For those of you who have boat trailers or plan to purchase one, here are some tips to make your boat towing a more pleasurable and safe venture. For pontoons up to 20 foot, a single axle trailer is fine. Any length above 20 foot, a tandem axle is necessary. When purchasing a trailer, make sure you have E or F load rated tires on the trailer. These provide very safe and cool running on the highway. To properly place your boat on the trailer, either single or tandem axle, measure the distance from the front of the deck to the weld on the end cap at the stern of the pontoon. Subtract one inch from this measurement, adjust the winch stand as necessary, and set the distance from the rear of the bunks to the stops on the winch stand with the measurement that you have minus one inch. Next, measure center to center of front nose cones and adjust the bunks inward or outward as needed. You should mark the center line of the trailer so bunks are set evenly from the center. This will place your boat properly on the trailer. The next step is to use a hitch on your vehicle that will make the trailer ride level. Then place a scale under the jack stand and crank it up to measure tongue weight. For a car or light SUV you should have approximately 250 pounds. A pickup truck can handle more. If you follow these parameters and you have too much or too little tongue weight, you must move the axle assembly forward or backward to achieve your proper tongue weight. All of the above procedures are imperative on a tandem axle trailer. Without this procedure the trailer will have uneven weight distribution between the front and rear axle and therefore will tow erratically and cause severe wear of the tires.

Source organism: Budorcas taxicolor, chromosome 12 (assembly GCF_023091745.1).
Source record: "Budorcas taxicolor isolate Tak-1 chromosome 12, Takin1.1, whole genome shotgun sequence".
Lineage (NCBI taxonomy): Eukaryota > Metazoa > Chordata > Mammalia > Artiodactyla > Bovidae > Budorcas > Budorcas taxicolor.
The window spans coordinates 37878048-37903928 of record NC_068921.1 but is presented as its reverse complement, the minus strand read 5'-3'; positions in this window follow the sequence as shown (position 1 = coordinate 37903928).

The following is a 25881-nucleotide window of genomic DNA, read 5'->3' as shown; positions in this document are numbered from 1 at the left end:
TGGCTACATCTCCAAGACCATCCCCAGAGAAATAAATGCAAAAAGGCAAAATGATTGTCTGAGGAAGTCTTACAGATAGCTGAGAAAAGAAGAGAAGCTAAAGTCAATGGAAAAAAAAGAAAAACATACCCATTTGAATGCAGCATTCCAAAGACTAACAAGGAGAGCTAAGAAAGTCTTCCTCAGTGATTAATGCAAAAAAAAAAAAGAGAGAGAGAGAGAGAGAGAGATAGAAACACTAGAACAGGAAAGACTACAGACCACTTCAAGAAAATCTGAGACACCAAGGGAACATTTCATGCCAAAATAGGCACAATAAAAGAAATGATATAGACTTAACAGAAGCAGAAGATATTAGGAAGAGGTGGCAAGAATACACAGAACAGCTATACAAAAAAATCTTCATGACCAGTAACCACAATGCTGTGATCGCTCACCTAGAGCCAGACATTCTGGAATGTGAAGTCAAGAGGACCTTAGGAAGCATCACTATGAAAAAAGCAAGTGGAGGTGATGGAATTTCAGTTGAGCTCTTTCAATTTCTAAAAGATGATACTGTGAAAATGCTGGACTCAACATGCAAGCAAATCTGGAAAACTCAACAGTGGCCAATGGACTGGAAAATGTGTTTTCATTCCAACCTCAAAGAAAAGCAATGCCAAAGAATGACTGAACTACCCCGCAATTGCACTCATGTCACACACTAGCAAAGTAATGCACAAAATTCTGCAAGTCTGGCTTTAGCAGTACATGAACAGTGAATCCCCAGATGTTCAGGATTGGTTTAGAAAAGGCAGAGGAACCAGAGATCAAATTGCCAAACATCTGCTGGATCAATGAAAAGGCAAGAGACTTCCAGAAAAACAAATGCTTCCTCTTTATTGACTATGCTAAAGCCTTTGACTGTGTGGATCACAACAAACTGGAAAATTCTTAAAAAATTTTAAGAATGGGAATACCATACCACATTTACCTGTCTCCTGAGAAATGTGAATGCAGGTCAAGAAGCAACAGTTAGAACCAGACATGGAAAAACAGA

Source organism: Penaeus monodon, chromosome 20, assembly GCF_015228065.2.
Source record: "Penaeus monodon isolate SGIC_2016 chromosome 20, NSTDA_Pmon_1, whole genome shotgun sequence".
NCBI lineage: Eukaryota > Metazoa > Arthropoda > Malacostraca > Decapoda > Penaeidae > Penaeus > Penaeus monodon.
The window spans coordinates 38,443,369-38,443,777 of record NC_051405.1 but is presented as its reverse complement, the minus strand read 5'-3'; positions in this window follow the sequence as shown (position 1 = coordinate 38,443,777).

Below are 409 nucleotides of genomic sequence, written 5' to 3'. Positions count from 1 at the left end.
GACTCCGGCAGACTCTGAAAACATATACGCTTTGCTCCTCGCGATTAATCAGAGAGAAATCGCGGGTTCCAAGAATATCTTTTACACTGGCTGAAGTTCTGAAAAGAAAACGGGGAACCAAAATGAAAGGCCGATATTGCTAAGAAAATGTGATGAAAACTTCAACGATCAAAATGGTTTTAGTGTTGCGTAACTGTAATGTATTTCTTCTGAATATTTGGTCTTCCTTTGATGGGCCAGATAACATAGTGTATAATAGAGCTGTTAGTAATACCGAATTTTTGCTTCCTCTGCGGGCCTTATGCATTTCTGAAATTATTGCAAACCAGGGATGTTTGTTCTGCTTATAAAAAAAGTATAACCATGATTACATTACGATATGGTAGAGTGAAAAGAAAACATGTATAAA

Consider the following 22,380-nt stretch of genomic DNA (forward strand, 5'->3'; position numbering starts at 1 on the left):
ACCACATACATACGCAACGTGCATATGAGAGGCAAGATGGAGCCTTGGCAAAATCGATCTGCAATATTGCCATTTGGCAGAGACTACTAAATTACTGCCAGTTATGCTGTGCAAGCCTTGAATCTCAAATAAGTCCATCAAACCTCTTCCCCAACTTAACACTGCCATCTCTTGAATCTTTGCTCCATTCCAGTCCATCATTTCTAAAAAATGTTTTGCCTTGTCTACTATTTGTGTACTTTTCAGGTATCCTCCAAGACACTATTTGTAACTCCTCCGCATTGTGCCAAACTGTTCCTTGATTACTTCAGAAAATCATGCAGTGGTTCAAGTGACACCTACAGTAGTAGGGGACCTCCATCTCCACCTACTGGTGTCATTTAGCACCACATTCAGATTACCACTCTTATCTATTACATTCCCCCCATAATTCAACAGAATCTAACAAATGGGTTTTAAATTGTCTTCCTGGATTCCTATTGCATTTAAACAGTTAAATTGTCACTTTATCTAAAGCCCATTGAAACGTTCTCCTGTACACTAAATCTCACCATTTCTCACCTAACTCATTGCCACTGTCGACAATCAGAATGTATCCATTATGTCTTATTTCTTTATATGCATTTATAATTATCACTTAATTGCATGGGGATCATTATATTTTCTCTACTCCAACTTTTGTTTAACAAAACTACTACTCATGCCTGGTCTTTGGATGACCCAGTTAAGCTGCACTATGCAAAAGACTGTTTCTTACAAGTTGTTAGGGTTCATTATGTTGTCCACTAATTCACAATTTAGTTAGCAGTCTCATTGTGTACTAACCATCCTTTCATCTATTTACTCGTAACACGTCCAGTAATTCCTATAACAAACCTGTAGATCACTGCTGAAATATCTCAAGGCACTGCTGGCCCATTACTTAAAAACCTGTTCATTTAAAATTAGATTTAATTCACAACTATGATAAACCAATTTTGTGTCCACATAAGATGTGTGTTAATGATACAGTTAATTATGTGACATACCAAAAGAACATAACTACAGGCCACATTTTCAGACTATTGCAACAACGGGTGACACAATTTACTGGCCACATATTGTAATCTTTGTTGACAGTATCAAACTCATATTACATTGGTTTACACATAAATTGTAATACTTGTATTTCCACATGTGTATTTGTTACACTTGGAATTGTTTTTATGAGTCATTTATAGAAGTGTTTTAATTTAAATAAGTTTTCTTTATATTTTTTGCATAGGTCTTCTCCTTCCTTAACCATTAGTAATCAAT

I recommend that trailers use either E or F load rated tires. This is a multiple ply tire which carries a tire pressure of 90 pounds for the E and 105 pounds for the F. The reason for using these tires is that they run cool on the highway and have very little flex. Little or no heat is accumulated in the tire. A 20 foot or less pontoon will ride very safely on a single axle trailer with E rated tires. Above 20 feet I recommend the F rated tires on a tandem axle trailer. These tires and pressures are what I use on my own trailers.